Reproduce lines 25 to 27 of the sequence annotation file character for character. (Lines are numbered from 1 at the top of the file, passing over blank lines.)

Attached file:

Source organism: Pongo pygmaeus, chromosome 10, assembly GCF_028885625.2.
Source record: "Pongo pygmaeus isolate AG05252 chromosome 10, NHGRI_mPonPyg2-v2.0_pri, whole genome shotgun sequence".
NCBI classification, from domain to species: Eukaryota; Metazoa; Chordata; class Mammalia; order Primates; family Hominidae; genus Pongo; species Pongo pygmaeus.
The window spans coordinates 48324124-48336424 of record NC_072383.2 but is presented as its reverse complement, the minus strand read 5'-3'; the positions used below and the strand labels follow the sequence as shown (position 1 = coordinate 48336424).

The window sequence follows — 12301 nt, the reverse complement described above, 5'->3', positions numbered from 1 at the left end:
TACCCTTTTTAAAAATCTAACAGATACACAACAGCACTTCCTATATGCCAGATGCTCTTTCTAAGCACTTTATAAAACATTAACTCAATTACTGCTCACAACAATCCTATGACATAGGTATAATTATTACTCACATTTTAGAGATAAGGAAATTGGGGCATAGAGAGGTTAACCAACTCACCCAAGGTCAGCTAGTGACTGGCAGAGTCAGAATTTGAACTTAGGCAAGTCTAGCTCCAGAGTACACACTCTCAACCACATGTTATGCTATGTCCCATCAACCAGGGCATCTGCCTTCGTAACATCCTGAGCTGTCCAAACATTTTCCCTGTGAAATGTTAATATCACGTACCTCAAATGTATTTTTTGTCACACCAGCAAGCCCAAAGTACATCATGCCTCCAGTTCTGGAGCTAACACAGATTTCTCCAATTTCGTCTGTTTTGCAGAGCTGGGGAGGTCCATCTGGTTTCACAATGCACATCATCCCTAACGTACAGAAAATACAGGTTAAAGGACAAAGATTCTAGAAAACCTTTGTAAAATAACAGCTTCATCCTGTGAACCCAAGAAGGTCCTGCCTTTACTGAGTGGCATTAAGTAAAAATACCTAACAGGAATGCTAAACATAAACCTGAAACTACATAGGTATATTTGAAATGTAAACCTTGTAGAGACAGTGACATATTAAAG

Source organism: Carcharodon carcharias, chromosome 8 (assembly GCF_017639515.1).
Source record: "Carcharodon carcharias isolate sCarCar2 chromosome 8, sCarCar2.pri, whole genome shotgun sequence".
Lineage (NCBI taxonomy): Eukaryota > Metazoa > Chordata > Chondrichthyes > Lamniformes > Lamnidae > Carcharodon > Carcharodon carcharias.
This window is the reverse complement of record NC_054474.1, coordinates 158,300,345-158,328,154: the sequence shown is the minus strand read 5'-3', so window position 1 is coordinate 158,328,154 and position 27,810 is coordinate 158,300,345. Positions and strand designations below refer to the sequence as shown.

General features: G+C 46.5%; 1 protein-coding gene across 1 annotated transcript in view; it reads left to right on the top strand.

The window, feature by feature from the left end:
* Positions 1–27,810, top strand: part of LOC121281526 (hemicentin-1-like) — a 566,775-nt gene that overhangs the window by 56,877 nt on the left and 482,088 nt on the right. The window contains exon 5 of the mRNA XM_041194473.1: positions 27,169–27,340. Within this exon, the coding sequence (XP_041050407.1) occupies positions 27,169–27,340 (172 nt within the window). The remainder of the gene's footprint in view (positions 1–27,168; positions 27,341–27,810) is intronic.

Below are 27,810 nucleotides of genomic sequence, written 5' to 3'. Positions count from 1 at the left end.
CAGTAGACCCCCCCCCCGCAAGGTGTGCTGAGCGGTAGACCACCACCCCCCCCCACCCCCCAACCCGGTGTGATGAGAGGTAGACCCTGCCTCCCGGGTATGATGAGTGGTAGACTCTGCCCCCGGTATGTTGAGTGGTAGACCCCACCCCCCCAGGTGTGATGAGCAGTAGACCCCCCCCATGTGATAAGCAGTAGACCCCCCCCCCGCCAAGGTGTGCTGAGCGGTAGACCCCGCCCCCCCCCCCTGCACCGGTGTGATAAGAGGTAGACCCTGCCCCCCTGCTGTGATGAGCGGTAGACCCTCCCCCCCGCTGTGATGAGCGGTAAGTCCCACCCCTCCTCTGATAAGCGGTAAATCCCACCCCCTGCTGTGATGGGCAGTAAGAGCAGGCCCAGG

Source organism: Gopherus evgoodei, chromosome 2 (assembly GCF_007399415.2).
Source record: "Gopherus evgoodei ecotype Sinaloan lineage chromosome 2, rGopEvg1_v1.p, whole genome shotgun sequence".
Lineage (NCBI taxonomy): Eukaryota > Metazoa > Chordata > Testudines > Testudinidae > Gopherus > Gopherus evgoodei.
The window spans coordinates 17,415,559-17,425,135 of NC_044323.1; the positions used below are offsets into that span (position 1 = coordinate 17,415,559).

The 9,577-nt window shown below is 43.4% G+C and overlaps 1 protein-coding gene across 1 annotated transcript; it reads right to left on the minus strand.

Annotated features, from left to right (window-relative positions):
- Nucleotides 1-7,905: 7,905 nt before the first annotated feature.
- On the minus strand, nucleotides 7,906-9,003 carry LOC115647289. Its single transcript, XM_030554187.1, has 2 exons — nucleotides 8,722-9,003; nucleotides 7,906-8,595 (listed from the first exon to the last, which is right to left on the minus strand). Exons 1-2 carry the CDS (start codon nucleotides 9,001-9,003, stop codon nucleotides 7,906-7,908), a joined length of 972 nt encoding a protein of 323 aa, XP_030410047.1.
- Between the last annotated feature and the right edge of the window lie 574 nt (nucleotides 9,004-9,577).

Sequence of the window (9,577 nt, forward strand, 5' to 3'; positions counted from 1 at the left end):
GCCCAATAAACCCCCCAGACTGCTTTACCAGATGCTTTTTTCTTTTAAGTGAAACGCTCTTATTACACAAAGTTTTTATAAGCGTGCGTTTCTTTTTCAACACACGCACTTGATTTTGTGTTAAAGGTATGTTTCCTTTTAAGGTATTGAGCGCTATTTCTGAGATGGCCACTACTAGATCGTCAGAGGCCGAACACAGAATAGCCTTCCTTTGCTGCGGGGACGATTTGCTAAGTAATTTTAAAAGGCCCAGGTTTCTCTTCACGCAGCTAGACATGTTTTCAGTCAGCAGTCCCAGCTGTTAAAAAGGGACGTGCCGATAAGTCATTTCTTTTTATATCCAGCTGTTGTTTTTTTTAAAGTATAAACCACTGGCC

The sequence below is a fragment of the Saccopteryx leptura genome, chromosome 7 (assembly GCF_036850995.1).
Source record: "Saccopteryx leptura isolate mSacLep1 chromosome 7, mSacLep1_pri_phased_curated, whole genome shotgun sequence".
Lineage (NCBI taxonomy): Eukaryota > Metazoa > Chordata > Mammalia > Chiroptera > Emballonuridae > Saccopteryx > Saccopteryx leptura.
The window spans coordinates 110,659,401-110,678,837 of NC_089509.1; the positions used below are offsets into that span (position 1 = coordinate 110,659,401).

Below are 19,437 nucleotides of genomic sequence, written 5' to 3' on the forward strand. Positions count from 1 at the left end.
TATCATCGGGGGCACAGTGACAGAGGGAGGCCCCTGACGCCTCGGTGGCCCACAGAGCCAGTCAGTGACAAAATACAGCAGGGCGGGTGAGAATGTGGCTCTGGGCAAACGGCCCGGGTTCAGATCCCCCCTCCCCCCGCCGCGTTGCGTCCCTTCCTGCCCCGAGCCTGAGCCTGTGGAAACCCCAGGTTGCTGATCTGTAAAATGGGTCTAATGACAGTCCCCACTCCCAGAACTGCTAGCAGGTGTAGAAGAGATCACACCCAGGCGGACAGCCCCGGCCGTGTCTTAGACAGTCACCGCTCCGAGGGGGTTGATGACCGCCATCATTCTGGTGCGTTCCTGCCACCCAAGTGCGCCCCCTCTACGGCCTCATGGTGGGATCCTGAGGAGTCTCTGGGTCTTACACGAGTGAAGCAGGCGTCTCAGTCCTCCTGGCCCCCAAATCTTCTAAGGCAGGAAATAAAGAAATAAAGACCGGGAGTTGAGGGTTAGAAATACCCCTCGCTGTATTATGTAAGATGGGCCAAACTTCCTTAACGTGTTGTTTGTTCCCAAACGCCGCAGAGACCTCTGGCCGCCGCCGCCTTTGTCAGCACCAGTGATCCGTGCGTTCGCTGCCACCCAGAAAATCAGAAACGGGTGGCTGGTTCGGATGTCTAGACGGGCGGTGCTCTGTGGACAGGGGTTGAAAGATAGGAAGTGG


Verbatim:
Sequence of the window (9,577 nt, forward strand, 5' to 3'; positions counted from 1 at the left end):
GCCCAATAAACCCCCCAGACTGCTTTACCAGATGCTTTTTTCTTTTAAGTGAAACGCTCTTATTACACAAAGTTTTTATAAGCGTGCGTTTCTTTTTCAACACACGCACTTGATTTTGTGTTAAAGGTATGTTTCCTTTTAAGGTATTGAGCGCTATTTCTGAGATGGCCACTACTAGATCGTCAGAGGCCGAACACAGAATAGCCTTCCTTTGCTGCGGGGACGATTTGCTAAGTAATTTTAAAAGGCCCAGGTTTCTCTTCACGCAGCTAGACATGTTTTCAGTCAGCAGTCCCAGCTGTTAAAAAGGGACGTGCCGATAAGTCATTTCTTTTTATATCCAGCTGTTGTTTTTTTTAAAGTATAAACCACTGGCC

The sequence below is a fragment of the Saccopteryx leptura genome, chromosome 7 (assembly GCF_036850995.1).